How Penny Auctions Work And A Few Tips

Penny auctions are becoming quite popular after the recession when shoppers are looking for good deals. True, penny bidding might get you some very good deals, but they are very unlike traditional auctions. Without knowing what these penny bids are, it is very risky to try to win listed items because you can lose a lot of money. This is How Penny Auctions Work?

What is a Penny Auction?

Unlike a traditional auction, penny auctions are not free to be bid on. Every bid you place, you need to pay a certain amount of money. This is very unlike real auctions. Also, you cannot place any bid amount that you want. You can only place a bid that would increase the price of the item by 1 cent typically (in some cases, it can be 2 cents as well). The way the penny auction makes money is by selling the individual bids.

The cost of each penny bids varies depending on the penny auction. At Quibids, which is one of the more famous and well known penny auctions, the cost of a bid is 60 cents.

How do they make money?

To find out how Quibids can give away such deals like a camera for $10 or Macbook for $50, let’s do a small math problem:

Suppose Quibids had an auction where the Macbook was given away for $50, which is not typical but one of the lowest prices of a Macbook. You might think that is a great deal, but let’s look at the auction in more detail. For the Macbook to sell at $50, there would have been 5000 bids because each bid increases the price by 1 cent. When 5000 bids are placed, it cost a total of 5000X$0.60 = $3000. The typical cost of this product might be around $1000, so that is still a cool $2000 profit for Quibids. So the site still makes money even by giving away Macbooks for $50! Usually a Macbook auction might go higher.

So the important thing to remember in penny auctions is that except the winner, everyone else loses money through the unsuccessful bids. So, if you really want to find good deals on penny auctions, you must make sure you are the winner of an auction no matter what. If things go bad and you are forced to place a lot of bids, you can always use the ‘Buy it Now’ feature of Quibids to purchase the item at the market price. This greatly minimizes losses.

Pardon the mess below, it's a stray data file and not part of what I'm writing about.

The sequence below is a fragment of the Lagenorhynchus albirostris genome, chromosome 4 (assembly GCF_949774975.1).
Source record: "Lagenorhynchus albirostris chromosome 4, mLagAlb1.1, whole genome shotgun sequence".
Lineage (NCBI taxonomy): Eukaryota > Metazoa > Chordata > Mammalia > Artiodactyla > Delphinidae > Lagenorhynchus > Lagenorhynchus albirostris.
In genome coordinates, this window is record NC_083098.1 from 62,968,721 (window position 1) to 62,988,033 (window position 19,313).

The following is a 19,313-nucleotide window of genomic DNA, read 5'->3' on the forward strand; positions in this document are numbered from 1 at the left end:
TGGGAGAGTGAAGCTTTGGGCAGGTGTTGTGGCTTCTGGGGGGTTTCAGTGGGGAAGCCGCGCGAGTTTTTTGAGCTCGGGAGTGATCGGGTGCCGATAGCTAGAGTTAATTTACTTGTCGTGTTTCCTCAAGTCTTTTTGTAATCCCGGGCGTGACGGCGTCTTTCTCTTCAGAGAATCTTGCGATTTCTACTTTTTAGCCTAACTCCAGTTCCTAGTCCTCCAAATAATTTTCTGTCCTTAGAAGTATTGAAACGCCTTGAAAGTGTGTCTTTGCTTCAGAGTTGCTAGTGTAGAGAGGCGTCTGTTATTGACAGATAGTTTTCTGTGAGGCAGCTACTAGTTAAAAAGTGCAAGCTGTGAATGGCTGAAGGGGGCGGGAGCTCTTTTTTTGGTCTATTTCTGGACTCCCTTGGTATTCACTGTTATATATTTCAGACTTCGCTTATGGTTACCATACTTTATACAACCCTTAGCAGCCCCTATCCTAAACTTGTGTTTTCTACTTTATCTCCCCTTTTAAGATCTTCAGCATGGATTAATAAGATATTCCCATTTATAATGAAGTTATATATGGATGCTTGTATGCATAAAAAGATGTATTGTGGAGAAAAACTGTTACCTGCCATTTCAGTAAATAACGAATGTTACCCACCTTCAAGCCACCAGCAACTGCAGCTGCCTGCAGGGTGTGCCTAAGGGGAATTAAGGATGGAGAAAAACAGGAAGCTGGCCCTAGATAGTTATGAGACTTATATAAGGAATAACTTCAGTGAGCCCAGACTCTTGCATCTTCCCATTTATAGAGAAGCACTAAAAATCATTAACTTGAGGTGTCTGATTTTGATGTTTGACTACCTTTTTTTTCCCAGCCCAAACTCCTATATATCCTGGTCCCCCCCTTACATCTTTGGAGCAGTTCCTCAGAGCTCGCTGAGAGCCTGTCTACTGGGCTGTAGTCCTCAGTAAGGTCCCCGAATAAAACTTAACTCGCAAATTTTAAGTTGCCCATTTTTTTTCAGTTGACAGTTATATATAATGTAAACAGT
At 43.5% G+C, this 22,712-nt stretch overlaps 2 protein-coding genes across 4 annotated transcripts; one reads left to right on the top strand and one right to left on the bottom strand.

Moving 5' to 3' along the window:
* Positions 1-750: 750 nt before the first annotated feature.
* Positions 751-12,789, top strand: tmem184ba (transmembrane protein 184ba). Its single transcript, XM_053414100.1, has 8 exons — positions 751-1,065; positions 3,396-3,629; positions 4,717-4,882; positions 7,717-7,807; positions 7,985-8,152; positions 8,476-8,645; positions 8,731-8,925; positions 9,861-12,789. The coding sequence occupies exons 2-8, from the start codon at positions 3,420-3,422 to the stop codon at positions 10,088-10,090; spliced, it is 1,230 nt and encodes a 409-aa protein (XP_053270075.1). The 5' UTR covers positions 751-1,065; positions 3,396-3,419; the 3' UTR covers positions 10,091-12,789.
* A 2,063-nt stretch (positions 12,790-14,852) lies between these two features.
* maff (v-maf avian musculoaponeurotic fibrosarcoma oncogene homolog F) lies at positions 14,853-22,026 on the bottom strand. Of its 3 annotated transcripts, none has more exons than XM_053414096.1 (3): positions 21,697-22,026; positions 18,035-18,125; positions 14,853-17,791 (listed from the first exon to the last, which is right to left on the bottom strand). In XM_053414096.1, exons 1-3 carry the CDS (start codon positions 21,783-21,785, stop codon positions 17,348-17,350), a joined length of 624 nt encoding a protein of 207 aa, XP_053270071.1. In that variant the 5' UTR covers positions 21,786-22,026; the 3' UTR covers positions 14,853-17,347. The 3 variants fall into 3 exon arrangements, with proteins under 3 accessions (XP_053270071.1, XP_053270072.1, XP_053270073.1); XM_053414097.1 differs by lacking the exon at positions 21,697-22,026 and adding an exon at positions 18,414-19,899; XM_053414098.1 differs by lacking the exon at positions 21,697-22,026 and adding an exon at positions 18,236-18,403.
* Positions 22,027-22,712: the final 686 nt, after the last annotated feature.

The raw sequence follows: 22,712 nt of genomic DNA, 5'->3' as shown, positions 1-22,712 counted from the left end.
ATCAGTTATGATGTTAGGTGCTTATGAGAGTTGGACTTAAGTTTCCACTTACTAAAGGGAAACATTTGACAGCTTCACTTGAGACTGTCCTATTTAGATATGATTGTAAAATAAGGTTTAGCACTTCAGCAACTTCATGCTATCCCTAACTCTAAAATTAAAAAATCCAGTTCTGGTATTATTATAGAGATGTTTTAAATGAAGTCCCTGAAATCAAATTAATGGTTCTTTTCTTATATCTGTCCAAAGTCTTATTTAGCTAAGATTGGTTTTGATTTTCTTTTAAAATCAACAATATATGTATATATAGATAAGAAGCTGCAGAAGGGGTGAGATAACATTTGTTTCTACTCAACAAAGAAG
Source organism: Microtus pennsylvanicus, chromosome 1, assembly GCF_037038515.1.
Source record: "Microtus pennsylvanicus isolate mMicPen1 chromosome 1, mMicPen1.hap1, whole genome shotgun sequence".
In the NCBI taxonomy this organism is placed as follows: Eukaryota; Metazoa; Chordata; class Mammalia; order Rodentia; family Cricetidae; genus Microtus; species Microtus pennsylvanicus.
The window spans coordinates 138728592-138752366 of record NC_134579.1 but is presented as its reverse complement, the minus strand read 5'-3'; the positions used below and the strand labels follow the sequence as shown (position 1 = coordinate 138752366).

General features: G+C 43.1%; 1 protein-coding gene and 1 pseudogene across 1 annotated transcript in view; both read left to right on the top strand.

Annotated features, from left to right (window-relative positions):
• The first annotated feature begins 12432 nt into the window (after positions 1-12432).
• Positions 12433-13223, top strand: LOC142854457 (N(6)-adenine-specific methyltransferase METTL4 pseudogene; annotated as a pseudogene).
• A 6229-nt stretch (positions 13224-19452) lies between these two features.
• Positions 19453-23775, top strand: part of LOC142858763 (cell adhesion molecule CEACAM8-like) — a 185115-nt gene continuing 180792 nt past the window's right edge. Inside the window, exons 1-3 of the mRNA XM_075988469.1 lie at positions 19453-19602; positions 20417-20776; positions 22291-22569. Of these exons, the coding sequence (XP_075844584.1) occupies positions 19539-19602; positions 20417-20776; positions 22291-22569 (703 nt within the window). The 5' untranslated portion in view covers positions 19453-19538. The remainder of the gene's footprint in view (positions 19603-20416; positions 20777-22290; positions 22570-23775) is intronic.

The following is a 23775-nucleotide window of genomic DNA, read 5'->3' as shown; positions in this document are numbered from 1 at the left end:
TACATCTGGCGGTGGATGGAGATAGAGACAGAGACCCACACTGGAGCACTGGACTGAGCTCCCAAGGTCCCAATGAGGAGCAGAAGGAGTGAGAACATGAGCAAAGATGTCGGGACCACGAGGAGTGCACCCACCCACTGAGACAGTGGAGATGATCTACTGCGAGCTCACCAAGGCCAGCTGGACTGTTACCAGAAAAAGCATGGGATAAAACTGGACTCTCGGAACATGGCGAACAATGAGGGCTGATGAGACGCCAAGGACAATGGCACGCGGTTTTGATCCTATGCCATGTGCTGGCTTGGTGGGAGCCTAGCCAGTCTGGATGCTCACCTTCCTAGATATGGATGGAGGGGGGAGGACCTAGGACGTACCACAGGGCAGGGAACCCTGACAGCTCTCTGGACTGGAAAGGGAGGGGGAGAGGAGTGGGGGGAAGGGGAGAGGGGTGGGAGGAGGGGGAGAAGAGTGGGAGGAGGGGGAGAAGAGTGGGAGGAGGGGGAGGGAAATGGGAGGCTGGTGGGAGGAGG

3 tips to not get taken for a ride

This also brings an important point – don’t bid on items without the “Buy it Now” feature. Without this feature, you can easily be outbid on penny auctions and you will end up losing all the bids that you have used for that auction. Also, try to bid small at least in the beginning until you learn the process of penny auctions. As I already said, these are quite different from the traditional auctions that people are used to. Finally, remember that the best times to bid on penny auctions is during the non-peak hours, which are usually the mornings and office hours. Weekends tend to attract a lot of bidders and thus a lot of competition, so try to avoid them.

I hope this helped you learn How Penny Auctions Work.

Have you ever tried penny bidding? Would you?

Some of the links in this post are affiliate links that I make money from to take a trip to the North Pole to meet Santa Clause.


Comments (8)

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  • Sorry but I never used penny auctions and want to make sure I understood well. If I want to bid on something, I end up paying 61 cents to add a cent to the price of the article. Is that correct? So the example of the Macbook you gave would have cost me $50.60, right?

    • in the beginning when you sign up for an account what you do is buy a pack of bids and the price is 60 cents per bid. So for a pack of 80 bids it would cost you $48. If you bid once on the Macbook and won, you would have used 1 of those bids which was 60 cents and then you would have to pay whatever the winning bid price was. So yes to your answer but that 60 cents would have been paid for before the auction. Does that answer your question?

  • Yes, thank you! I found it very interesting. I heard of it before but did not know how they could make money out of it. I guess if we follow your tips, it can result in very nice deals.

  • Sounds like a rip off to me…
    60 cents per bid is too much. If it was like a dime, then maybe.

    • I would agree with you

  • I won a lot of stuff from Quibids, the trick is to have a lot of bids and stick to one auction.

  • This is a very helpful article. I have been interested in trying penny auctions out, but this gives me answers to questions I had about the “inside” dealings.
    You put it out there in a way that is easy to understand too- way to go!


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